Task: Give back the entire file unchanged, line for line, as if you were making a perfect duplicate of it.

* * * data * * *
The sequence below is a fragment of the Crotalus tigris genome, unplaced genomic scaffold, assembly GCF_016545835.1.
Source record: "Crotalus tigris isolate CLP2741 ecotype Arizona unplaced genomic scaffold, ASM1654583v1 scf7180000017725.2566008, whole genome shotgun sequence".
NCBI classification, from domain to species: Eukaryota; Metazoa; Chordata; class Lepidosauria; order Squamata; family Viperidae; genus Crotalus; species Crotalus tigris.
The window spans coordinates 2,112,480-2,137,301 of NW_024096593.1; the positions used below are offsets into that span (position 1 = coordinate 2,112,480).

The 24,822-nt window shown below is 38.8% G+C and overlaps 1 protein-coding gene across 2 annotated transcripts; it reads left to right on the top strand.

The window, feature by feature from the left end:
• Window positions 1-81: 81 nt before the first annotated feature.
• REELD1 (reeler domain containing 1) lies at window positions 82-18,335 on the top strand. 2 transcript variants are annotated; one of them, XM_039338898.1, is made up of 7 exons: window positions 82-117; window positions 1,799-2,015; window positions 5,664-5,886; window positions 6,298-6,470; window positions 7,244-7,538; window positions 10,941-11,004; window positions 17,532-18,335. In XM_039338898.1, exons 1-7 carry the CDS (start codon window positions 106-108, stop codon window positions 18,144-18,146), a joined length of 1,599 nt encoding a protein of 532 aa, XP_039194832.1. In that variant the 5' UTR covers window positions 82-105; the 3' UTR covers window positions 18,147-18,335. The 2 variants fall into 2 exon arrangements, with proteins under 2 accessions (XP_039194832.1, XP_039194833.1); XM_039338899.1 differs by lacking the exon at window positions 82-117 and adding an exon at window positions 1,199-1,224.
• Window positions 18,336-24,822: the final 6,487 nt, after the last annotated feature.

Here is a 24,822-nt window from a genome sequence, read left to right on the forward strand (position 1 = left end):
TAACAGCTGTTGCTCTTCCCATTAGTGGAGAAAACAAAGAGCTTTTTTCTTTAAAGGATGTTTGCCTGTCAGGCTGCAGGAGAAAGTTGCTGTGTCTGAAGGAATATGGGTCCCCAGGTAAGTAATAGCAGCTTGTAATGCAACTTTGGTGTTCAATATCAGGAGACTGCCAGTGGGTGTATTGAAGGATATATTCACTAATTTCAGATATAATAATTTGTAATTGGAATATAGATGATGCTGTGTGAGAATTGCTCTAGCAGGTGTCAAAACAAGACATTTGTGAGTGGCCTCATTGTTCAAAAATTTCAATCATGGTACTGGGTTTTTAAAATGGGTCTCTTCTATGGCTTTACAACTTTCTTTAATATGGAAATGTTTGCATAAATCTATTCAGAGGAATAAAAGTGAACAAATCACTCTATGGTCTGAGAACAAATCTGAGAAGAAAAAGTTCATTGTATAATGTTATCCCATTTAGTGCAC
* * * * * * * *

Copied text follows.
The sequence below is a fragment of the Crotalus tigris genome, unplaced genomic scaffold, assembly GCF_016545835.1.
Source record: "Crotalus tigris isolate CLP2741 ecotype Arizona unplaced genomic scaffold, ASM1654583v1 scf7180000017725.2566008, whole genome shotgun sequence".
NCBI classification, from domain to species: Eukaryota; Metazoa; Chordata; class Lepidosauria; order Squamata; family Viperidae; genus Crotalus; species Crotalus tigris.
The window spans coordinates 2,112,480-2,137,301 of NW_024096593.1; the positions used below are offsets into that span (position 1 = coordinate 2,112,480).

The 24,822-nt window shown below is 38.8% G+C and overlaps 1 protein-coding gene across 2 annotated transcripts; it reads left to right on the top strand.

The window, feature by feature from the left end:
• Window positions 1-81: 81 nt before the first annotated feature.
• REELD1 (reeler domain containing 1) lies at window positions 82-18,335 on the top strand. 2 transcript variants are annotated; one of them, XM_039338898.1, is made up of 7 exons: window positions 82-117; window positions 1,799-2,015; window positions 5,664-5,886; window positions 6,298-6,470; window positions 7,244-7,538; window positions 10,941-11,004; window positions 17,532-18,335. In XM_039338898.1, exons 1-7 carry the CDS (start codon window positions 106-108, stop codon window positions 18,144-18,146), a joined length of 1,599 nt encoding a protein of 532 aa, XP_039194832.1. In that variant the 5' UTR covers window positions 82-105; the 3' UTR covers window positions 18,147-18,335. The 2 variants fall into 2 exon arrangements, with proteins under 2 accessions (XP_039194832.1, XP_039194833.1); XM_039338899.1 differs by lacking the exon at window positions 82-117 and adding an exon at window positions 1,199-1,224.
• Window positions 18,336-24,822: the final 6,487 nt, after the last annotated feature.

Here is a 24,822-nt window from a genome sequence, read left to right on the forward strand (position 1 = left end):
TAACAGCTGTTGCTCTTCCCATTAGTGGAGAAAACAAAGAGCTTTTTTCTTTAAAGGATGTTTGCCTGTCAGGCTGCAGGAGAAAGTTGCTGTGTCTGAAGGAATATGGGTCCCCAGGTAAGTAATAGCAGCTTGTAATGCAACTTTGGTGTTCAATATCAGGAGACTGCCAGTGGGTGTATTGAAGGATATATTCACTAATTTCAGATATAATAATTTGTAATTGGAATATAGATGATGCTGTGTGAGAATTGCTCTAGCAGGTGTCAAAACAAGACATTTGTGAGTGGCCTCATTGTTCAAAAATTTCAATCATGGTACTGGGTTTTTAAAATGGGTCTCTTCTATGGCTTTACAACTTTCTTTAATATGGAAATGTTTGCATAAATCTATTCAGAGGAATAAAAGTGAACAAATCACTCTATGGTCTGAGAACAAATCTGAGAAGAAAAAGTTCATTGTATAATGTTATCCCATTTAGTGCAC